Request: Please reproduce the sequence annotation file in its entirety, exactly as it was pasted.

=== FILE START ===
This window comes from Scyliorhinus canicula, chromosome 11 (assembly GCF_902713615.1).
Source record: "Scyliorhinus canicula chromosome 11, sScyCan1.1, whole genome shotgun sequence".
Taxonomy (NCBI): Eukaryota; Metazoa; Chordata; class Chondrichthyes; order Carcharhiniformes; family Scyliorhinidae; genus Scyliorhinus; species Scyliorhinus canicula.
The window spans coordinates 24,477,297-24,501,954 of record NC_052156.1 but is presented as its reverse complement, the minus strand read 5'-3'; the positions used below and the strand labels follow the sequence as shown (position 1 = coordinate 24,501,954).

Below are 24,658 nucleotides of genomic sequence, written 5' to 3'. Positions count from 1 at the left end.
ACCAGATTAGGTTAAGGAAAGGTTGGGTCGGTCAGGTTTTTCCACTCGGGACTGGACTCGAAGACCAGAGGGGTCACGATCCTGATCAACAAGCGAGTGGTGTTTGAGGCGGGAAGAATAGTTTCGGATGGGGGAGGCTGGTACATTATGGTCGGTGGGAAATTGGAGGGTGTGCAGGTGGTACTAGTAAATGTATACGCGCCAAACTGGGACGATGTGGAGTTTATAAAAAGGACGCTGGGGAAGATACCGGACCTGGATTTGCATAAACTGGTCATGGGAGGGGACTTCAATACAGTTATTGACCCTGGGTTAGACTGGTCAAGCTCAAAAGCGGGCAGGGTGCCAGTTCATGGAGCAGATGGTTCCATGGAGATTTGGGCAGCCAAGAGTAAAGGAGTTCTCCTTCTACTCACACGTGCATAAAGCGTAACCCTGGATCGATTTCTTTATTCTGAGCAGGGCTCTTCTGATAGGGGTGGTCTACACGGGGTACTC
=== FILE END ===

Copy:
This window comes from Scyliorhinus canicula, chromosome 11 (assembly GCF_902713615.1).
Source record: "Scyliorhinus canicula chromosome 11, sScyCan1.1, whole genome shotgun sequence".
Taxonomy (NCBI): Eukaryota; Metazoa; Chordata; class Chondrichthyes; order Carcharhiniformes; family Scyliorhinidae; genus Scyliorhinus; species Scyliorhinus canicula.
The window spans coordinates 24,477,297-24,501,954 of record NC_052156.1 but is presented as its reverse complement, the minus strand read 5'-3'; the positions used below and the strand labels follow the sequence as shown (position 1 = coordinate 24,501,954).

Below are 24,658 nucleotides of genomic sequence, written 5' to 3'. Positions count from 1 at the left end.
ACCAGATTAGGTTAAGGAAAGGTTGGGTCGGTCAGGTTTTTCCACTCGGGACTGGACTCGAAGACCAGAGGGGTCACGATCCTGATCAACAAGCGAGTGGTGTTTGAGGCGGGAAGAATAGTTTCGGATGGGGGAGGCTGGTACATTATGGTCGGTGGGAAATTGGAGGGTGTGCAGGTGGTACTAGTAAATGTATACGCGCCAAACTGGGACGATGTGGAGTTTATAAAAAGGACGCTGGGGAAGATACCGGACCTGGATTTGCATAAACTGGTCATGGGAGGGGACTTCAATACAGTTATTGACCCTGGGTTAGACTGGTCAAGCTCAAAAGCGGGCAGGGTGCCAGTTCATGGAGCAGATGGTTCCATGGAGATTTGGGCAGCCAAGAGTAAAGGAGTTCTCCTTCTACTCACACGTGCATAAAGCGTAACCCTGGATCGATTTCTTTATTCTGAGCAGGGCTCTTCTGATAGGGGTGGTCTACACGGGGTACTC